“The picture was sliding off the negative. We were losing our picture. When I say losing it, I don’t mean it was totally falling off of the print. But everything was changing. Blues were going to greens. Greens were going to pinks. And everything’s shifting, which is bad for us.”

The restoration was additionally hampered by the fact that the film was shot in a process known as Technoscope, which was initially cheaper than 35 mm film because it took up half as much space. Unfortunately, the machines necessary to print the negatives aren’t readily available so the film had to be restored one frame at a time. This meant the restoration and the new prints took nearly three to four months to complete. Jones says, “When we got through, you have a product just like you shot the picture yesterday.”

Not your typical dog story

Part of the reason the film required restoration is that Jones and Ellison’s story is tricky and requires a clear image to be properly understood. To say the film is out of the mainstream is an understatement. After a prologue of nuclear warheads exploding (which was added in 1982), we hear a couple of voices talking as a scruffy, battered young man named Vic (Johnson) crawls along the ground along a seemingly endless desert. We hear both Johnson’s familiar nasal drawl with a deeper, unfamiliar voice.

Tiger and Vic (Don Johnson) in A Boy and His Dog

Jones says, “We start with the bottom of a shoe. The voice to most people is friendly, courteous, reverent. It’s a father speaking. It’s a brother, a mother. It’s a military man. It’s a professor that’s talking. It’s got all those timbres. And it starts telling you things your eye sees. You go, ‘Ah. It’s the truth. It knows what it’s talking about. It knows what it’s doing.’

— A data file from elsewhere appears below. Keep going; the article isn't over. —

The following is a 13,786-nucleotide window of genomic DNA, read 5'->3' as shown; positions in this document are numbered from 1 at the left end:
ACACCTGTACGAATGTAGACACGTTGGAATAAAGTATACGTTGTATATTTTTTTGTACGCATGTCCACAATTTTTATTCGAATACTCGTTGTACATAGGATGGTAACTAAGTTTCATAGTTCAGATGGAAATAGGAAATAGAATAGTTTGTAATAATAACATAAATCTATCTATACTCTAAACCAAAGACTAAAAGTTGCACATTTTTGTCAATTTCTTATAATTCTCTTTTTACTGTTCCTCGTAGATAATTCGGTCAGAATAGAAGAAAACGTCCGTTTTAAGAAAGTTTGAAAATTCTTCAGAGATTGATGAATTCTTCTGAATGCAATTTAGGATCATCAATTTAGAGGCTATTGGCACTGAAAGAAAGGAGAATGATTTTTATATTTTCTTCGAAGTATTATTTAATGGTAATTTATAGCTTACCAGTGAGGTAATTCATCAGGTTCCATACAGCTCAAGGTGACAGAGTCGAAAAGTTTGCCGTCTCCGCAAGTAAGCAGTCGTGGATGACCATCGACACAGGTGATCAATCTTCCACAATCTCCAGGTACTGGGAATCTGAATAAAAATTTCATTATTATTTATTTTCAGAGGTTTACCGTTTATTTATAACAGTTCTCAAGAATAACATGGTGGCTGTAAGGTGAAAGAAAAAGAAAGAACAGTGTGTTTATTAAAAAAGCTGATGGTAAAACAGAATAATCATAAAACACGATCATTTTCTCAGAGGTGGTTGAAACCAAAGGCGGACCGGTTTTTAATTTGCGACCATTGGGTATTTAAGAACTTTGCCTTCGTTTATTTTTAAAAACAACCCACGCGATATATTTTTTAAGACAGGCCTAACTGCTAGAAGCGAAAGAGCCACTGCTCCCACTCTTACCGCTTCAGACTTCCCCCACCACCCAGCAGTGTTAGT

“Incidentally, the voice is coming from a dog.”

The animal in question is Blood, played by Tiger, the dog who starred in The Brady Bunch. He has the disembodied voice of Tim McIntire, who also provided some of the film’s music. Blood, through reasons that are only alluded to in the film, can communicate telepathically with Vic and is smarter, more compassionate and more perceptive than any human being left in the world.

“You realize the only smart human thing in the picture is the dog. All the rest of the things have become animals,” says Jones. “Believe it or not, I’m trying to get you to think. If we don’t get our head out of our fanny, what’s on the screen in A Boy and His Dog is going to happen. That’s the way the world’s going to end up if we don’t stop being so damn greedy and beating up on each other.”

This especially applies to the uncouth Vic, who seeks out women for sex when he’s not scrounging for food. Johnson was an unusually brave performer because he played second fiddle to Tiger. Jones recalls Tiger may indeed have been as bright as the character he was playing.

“No matter how brilliant, you can’t teach any animal sequential tricks. You can teach them to do one, maybe even two, but that’s it,” Jones says. “I said, ‘Tiger, god dammit, you’re on the wrong side of the boiler. I can’t see you. I’m talking to the dog. I’m not talking to the trainer. The dog stays glued to (Johnson’s knee). He stays with him. When Don stops, the dog stops, the way an actor should.”